How Android 6.0 Marshmallow Uses Fingerprints

Nexus 6P AH Event 13

Announced back at Google I/O, Android 6.0 Marshmallow now has native support for fingerprint sensors. And seeing as both of the new Nexus smartphones – the Nexus 5X and Nexus 6P – have fingerprint sensors, it wasn’t surprising. So how exactly do the new Nexus 5X and Nexus 6P use the fingerprints? Well we know that they will be used for securing your device, but you can also use them for Android Pay. So instead of needing to enter a PIN, you can simply use the fingerprint sensor to authorize the payment in Android Pay. Additionally, you can use the fingerprint sensor on the Nexus 5X and 6P to authorize purchases on the Google Play Store. Google also has stated that the Nexus Imprint (the fingerprint reader for the Nexus 5X and 6P) is open to other apps. So theoretically we should be able to use our fingerprint to login to apps, especially useful for password apps like LastPass.

Security and hacking is always a concern here. And Google has stated that they are encrypting your fingerprints so that no one can get their hands on them. Google isn’t the only company to do this either. Apple also did this when they announced Touch ID a few years ago. This is to protect their customers and also keep their mind at ease when it comes to privacy.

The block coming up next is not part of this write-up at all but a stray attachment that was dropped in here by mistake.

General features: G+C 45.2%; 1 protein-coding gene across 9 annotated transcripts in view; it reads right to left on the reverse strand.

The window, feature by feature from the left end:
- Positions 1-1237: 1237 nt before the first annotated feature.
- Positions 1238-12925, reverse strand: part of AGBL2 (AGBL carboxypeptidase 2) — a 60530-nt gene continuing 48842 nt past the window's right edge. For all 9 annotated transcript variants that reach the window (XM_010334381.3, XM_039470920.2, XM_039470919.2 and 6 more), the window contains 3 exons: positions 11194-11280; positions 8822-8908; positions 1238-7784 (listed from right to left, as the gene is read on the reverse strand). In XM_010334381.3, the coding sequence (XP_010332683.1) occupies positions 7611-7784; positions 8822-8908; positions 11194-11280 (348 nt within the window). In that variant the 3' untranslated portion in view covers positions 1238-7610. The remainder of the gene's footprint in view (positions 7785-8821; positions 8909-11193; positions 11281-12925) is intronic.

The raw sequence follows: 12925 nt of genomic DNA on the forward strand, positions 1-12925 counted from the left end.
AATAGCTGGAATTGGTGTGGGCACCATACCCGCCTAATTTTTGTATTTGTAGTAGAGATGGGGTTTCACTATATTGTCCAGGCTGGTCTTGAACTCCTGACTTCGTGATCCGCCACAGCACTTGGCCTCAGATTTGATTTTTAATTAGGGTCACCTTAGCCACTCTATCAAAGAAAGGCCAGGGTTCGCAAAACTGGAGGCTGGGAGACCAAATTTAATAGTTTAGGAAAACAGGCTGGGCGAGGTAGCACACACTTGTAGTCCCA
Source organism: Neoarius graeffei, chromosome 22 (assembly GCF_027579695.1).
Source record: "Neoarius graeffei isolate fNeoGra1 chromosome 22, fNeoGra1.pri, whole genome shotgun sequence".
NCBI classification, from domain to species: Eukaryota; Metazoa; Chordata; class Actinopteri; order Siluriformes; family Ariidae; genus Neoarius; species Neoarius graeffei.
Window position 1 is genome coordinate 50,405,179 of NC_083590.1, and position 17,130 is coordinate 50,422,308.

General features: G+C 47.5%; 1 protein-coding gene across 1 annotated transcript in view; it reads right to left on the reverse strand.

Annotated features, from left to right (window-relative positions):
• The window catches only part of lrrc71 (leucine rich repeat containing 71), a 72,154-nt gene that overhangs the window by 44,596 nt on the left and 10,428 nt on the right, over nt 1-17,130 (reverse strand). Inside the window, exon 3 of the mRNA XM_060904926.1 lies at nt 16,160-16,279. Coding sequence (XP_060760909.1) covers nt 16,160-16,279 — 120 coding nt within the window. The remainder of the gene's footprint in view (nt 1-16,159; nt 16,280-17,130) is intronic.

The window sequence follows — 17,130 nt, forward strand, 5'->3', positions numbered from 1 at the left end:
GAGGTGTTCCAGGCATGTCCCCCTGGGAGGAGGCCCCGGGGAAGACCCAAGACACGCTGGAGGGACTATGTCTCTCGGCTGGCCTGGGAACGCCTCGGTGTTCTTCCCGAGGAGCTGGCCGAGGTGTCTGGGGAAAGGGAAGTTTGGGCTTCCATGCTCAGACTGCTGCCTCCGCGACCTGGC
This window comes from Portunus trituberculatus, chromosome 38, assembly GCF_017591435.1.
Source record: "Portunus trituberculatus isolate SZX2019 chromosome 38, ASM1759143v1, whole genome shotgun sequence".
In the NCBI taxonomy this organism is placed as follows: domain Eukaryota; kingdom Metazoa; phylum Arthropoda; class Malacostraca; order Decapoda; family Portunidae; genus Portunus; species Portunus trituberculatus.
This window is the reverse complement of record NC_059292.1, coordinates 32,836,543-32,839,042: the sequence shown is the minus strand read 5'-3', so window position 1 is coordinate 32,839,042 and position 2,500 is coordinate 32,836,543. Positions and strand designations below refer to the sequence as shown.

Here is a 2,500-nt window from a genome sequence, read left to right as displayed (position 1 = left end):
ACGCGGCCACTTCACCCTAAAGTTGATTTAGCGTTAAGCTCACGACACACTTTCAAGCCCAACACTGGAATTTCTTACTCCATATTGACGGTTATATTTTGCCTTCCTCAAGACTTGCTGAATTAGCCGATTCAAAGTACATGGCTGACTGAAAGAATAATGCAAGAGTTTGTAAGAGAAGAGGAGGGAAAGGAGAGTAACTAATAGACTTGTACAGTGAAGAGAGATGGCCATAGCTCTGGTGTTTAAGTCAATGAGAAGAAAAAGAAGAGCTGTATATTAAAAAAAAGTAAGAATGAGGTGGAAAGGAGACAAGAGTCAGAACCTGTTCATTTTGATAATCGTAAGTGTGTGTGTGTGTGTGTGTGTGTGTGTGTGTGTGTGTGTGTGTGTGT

Fingerprint sensors have become very popular this year. Not only with Samsung, who has been using them since the Galaxy S5 in 2014, but now we’re seeing many Chinese manufacturers with them. Like the ZUK Z1, the Meizu MX4 Pro, MX5 and Pro 5 all have them as well.

Google has said, and in the demos they’ve shown, that the fingerprint sensor on both the Nexus 5X and Nexus 6P are lightning fast. Just tap the fingerprint sensor on the back of the device and it will automatically unlock your device, and you’re all set. You can also use it at the store. Tap the fingerprint sensor on the back to unlock the device, tap your phone on the terminal to use Android Pay. It really couldn’t be easier. Let’s just hope that’s how it works for everyone, in the real world.